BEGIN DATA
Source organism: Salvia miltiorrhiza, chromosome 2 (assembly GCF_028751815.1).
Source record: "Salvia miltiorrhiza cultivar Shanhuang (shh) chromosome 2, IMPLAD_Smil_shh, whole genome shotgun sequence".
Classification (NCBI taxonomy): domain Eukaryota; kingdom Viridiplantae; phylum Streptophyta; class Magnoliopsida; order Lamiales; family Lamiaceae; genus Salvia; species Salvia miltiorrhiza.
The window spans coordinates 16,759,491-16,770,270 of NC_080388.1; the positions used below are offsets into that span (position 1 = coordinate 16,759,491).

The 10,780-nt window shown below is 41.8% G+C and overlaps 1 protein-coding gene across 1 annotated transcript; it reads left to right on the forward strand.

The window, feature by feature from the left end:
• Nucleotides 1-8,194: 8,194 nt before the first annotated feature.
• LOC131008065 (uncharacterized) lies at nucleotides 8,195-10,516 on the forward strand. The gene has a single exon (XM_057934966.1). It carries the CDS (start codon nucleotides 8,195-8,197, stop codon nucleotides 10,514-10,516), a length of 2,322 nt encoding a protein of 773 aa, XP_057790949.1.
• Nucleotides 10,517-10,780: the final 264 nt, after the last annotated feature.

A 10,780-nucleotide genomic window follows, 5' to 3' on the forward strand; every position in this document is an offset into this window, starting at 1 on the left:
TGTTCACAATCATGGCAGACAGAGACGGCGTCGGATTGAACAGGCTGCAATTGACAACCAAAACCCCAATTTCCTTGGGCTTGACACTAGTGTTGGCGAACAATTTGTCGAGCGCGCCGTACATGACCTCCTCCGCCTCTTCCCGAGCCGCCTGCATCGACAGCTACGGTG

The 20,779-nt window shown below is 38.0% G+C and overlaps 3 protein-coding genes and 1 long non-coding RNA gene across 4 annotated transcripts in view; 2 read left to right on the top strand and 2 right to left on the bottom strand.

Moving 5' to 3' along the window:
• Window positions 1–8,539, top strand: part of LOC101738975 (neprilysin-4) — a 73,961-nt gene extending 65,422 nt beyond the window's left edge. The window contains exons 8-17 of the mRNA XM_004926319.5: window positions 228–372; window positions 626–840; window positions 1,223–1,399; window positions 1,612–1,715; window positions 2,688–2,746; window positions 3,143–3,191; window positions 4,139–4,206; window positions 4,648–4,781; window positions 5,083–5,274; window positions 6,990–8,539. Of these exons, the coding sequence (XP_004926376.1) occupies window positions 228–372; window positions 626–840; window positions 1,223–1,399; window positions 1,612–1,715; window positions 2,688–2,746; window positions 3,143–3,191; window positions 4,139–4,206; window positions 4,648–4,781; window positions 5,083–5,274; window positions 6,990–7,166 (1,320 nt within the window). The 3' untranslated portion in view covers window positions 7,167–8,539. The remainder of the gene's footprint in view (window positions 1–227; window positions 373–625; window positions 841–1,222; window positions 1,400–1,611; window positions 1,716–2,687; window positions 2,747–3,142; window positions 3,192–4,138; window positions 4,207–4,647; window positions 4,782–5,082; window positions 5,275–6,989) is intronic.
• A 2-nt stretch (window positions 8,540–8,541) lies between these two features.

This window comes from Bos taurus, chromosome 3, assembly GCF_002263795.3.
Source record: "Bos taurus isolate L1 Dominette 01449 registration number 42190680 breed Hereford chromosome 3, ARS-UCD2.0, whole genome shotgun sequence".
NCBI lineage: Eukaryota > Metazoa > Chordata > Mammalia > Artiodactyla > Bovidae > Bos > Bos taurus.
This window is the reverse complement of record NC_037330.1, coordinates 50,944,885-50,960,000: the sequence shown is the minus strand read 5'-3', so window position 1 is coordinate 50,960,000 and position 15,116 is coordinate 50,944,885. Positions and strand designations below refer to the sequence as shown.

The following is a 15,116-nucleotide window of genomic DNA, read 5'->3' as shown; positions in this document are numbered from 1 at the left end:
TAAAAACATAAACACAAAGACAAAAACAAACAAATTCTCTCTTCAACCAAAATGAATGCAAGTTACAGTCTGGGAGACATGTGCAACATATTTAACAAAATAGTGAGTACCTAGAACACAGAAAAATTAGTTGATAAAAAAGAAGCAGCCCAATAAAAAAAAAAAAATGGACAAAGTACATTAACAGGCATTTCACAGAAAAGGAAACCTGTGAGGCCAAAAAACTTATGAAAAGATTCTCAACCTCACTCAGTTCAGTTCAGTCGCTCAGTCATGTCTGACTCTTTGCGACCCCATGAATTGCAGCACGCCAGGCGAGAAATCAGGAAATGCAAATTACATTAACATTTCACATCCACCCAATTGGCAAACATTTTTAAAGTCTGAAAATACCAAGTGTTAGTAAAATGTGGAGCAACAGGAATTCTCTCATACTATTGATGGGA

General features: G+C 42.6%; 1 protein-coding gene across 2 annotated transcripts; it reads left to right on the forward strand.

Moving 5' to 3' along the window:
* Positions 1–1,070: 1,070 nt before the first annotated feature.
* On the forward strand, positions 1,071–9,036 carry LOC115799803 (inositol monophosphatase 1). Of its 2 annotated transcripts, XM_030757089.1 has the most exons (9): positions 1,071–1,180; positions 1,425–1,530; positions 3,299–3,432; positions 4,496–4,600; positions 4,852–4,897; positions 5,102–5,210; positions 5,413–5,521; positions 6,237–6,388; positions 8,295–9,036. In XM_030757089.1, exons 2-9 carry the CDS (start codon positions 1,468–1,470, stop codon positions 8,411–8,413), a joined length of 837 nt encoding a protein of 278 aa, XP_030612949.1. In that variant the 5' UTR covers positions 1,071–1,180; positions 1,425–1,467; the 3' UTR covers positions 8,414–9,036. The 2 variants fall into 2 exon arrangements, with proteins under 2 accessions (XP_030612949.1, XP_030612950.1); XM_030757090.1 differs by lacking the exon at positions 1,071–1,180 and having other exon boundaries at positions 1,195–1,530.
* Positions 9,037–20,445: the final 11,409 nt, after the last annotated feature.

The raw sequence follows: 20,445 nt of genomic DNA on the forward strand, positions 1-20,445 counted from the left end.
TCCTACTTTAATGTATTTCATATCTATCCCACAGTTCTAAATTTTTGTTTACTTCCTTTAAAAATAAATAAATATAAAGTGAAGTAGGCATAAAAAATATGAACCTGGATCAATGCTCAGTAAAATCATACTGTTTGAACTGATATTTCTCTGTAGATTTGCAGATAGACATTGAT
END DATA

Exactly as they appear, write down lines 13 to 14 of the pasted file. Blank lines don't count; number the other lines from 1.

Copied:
Moving 5' to 3' along the window:
• Window positions 1–8,539, top strand: part of LOC101738975 (neprilysin-4) — a 73,961-nt gene extending 65,422 nt beyond the window's left edge. The window contains exons 8-17 of the mRNA XM_004926319.5: window positions 228–372; window positions 626–840; window positions 1,223–1,399; window positions 1,612–1,715; window positions 2,688–2,746; window positions 3,143–3,191; window positions 4,139–4,206; window positions 4,648–4,781; window positions 5,083–5,274; window positions 6,990–8,539. Of these exons, the coding sequence (XP_004926376.1) occupies window positions 228–372; window positions 626–840; window positions 1,223–1,399; window positions 1,612–1,715; window positions 2,688–2,746; window positions 3,143–3,191; window positions 4,139–4,206; window positions 4,648–4,781; window positions 5,083–5,274; window positions 6,990–7,166 (1,320 nt within the window). The 3' untranslated portion in view covers window positions 7,167–8,539. The remainder of the gene's footprint in view (window positions 1–227; window positions 373–625; window positions 841–1,222; window positions 1,400–1,611; window positions 1,716–2,687; window positions 2,747–3,142; window positions 3,192–4,138; window positions 4,207–4,647; window positions 4,782–5,082; window positions 5,275–6,989) is intronic.